Romila Thapar
Historian and author Romila Thapar | Commons
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There are few academics in India more hated by the Right-wing and more admired by those who value scholarship than Romila Thapar. The breaker of chains, the first of her name, and indeed the mother of history in India, Thapar has had a distinguished career in writing, teaching and speaking about India’s past, and as the social media reaction to her recent article in The New York Times shows, it continues to enrage Right-wingers, such as columnist Tarek Fatah.

There are several reasons for the rampant dislike of Romila Thapar among Right-wingers and lapsed liberals. One, she makes a distinction between Hinduism, a religion and a way of life, and Hindutva, the politics of Hindu majoritarianism. Two, she is a fierce critic, as are most serious historians now, of the colonial segmentation of the study of Indian history into Hindu, Islamic and British periods. Three, she disagrees with the view, popular with the Sangh, that the origin of Hindus can be traced back to the Aryans and the Indus Valley Civilisation, which Haryana minister Anil Vij wanted to rename as the Saraswati Valley Civilisation. This presumes, as she writes in The New York Times, that a “single uniform culture of the Aryans” prevailed in the subcontinent, subsuming all others and was determined by a single religious Hindu identity. Four, she also indicates that brutality, destruction and violence cannot be ascribed merely to “the other” ethnic groups that came to India later. And five, her immense scholarship of India’s past, which is precisely the realm proponents of WhatsApp University want to control. As she wrote so prophetically in her 2014 book, The Past as Present: Forging Contemporary Identities Through History: “If the past is to be called upon to legitimise the present, then the veracity of such a past is to be continually vetted.”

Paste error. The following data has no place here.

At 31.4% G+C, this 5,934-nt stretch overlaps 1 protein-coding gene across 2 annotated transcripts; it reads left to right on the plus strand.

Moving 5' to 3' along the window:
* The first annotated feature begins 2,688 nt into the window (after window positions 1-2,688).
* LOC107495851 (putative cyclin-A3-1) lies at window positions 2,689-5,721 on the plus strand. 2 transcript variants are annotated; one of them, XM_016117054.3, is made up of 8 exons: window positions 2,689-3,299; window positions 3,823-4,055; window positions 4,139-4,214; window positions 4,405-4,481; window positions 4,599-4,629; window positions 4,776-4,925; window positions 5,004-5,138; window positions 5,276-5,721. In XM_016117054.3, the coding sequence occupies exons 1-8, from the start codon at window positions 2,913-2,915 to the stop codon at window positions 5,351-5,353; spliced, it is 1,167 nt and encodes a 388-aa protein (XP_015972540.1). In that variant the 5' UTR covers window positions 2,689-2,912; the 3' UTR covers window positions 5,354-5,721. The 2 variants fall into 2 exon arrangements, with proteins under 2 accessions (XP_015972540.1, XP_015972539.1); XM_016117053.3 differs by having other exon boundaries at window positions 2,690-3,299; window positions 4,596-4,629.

The dislike for Thapar among the Right-wing goes deeper, embedded in the belief, widely popularised on social media, that a Left-liberal monopoly on scholarship in India, an outcome of Nehruvian democracy, has denied Hindus their rightful place in history.

Also read: Arundhati Roy, Amitav Ghosh, Romila Thapar among 200 writers who want to vote out hate politics

‘Enemy of the people’

This is clear from the fact that Thapar was virtually declared an enemy of the people by the RSS and its sympathisers during the “cultural correction” of the first NDA government. In 2003, Thapar’s appointment to the Library of Congress‘ Kluge Chair was opposed to through an online petition with more than 2,000 signatures. It said she was a “Marxist and anti-Hindu”. The petition, addressed to the Library of Congress, went on to add: “She completely disavows that India ever had a history. The ongoing campaign by Romila Thapar and others to discredit Hindu civilisation is a war of cultural genocide. By your unfortunate selection of Thapar, America is now aiding and abetting this effort.”